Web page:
One night, when I was a relative newbie to cycling, I had an experience that changed me forever, as so many of my cycling experiences have:
Unmindful of the approaching dusk, I left home wearing my cycling glasses, which had very dark lenses. At that point, I hadn’t gotten multi-focal lenses for my cycling glasses, which meant if I needed to see anything of any detail up close, I’d be out of luck. Naturally, about three or four towns away from the one in which I lived at the time, I got a flat tire. By that time, it was dark.
I had a spare tube. I had a CO2 cartridge with which to inflate it. But with my dark, single-vision lenses, I couldn’t see what I was doing. I quickly expended my CO2 and found myself miles from home, unable to ride, with no one to call for a lift.
As I sat alongside the road pondering my fate, a van pulled up. The passenger-side window slid down, and I heard a voice ask: “Do you need help?”
I stood and approached the van. Leaning in the window, I saw a young woman at the wheel. Her two young sons, each strapped into his car seat, played video games in the back. I said, “Yes,” and explained my circumstances.
She said, “My name is Suzanne. Throw your bike in the back, and I’ll give you a ride home.”
I told her my name and said, “It’s not exactly nearby. And how do you know you can trust me? You’re alone with two young boys.”
She said, “We don’t live far from where you do. And I can tell I can trust you.”
I asked, “Can you call your husband? I’ll feel better if he knows where you are and what you’re going.”
She said, “Yes,” dialed the phone, and explained the situation to her husband. Then she drove me home.
When we got to where I lived, I asked her to wait while I took my bike inside and got a business card to give her. Returning to her van, I said, “Please take this. If there’s ever anything I can do for you or your family, I hope you won’t hesitate to ask.”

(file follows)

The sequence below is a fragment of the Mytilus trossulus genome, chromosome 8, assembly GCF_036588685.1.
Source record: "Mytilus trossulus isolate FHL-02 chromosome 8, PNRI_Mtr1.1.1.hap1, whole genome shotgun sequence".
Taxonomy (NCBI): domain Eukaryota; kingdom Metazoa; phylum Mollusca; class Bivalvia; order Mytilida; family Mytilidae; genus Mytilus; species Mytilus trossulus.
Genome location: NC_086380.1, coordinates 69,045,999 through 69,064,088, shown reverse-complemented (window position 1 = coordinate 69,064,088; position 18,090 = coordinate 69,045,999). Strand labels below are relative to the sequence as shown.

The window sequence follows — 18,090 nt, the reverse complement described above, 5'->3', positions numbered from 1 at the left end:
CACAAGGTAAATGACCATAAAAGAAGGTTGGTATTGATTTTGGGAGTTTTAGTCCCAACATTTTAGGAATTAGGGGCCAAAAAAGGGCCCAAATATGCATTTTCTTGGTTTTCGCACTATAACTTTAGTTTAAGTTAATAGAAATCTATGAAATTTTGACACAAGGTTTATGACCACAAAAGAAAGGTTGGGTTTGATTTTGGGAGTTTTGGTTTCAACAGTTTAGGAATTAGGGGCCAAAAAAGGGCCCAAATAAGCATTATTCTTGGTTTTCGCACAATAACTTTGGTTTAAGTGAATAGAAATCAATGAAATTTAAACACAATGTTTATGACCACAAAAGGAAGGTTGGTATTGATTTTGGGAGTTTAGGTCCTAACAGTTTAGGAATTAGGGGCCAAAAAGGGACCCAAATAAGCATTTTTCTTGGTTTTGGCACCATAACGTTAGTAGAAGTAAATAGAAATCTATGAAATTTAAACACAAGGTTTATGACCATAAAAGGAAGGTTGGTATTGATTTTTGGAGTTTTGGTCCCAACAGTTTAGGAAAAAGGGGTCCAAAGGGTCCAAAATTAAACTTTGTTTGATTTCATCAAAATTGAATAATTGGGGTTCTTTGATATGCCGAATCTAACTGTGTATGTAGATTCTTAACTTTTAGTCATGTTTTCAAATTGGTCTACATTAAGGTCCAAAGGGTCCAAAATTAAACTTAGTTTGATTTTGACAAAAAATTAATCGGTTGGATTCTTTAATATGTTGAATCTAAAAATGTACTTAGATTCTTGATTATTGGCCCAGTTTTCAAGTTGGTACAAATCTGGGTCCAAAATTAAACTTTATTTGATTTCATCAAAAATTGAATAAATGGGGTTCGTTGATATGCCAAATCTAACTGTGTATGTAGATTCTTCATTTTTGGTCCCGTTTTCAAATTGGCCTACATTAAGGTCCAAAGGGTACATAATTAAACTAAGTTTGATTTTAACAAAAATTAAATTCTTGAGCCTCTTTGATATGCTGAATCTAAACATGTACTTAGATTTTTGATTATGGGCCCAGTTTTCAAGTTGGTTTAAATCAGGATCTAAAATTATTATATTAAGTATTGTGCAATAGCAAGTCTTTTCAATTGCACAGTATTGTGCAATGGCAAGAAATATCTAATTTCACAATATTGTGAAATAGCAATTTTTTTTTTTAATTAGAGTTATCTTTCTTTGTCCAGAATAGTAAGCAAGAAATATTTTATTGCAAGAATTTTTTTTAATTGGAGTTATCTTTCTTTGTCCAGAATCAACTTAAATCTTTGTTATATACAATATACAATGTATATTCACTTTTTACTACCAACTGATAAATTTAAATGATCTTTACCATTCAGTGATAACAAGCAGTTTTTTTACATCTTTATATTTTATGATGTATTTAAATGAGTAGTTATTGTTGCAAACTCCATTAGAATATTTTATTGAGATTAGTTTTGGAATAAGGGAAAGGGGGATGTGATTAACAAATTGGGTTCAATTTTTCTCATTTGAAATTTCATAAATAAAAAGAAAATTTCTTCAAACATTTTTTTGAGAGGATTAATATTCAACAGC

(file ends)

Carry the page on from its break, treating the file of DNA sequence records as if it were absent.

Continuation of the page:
Suzanne smiled and said only, “Pay it forward.” Then she drove off into the night, leaving me to be sure she was one of my guardian angels and feeling for all the world like the hitchhiker in “Big Joe and Phantom 309“.
As I recall that incident now — seeing it with the crystal clarity of hindsight and wearing my transparent, trifocal lenses — I recognize that we at LVVS are doing for others what Suzanne did for me: We’re helping them find their way home from the dark.
From the thick, disquieting murk of a language they don’t understand, we’re helping them into the light of literacy. From the deep shadows of incomprehension and wariness, we’re helping them into the bright, confident promise of a new land and its language. We’re doing it because we know every one of them would do it for us. And you can tell from their exuberant generosity, they will pay it forward.
Wow. That’s quite the humbling lesson to learn from one bike ride.
Image by Myriams-Fotos, courtesy of pixabay.com.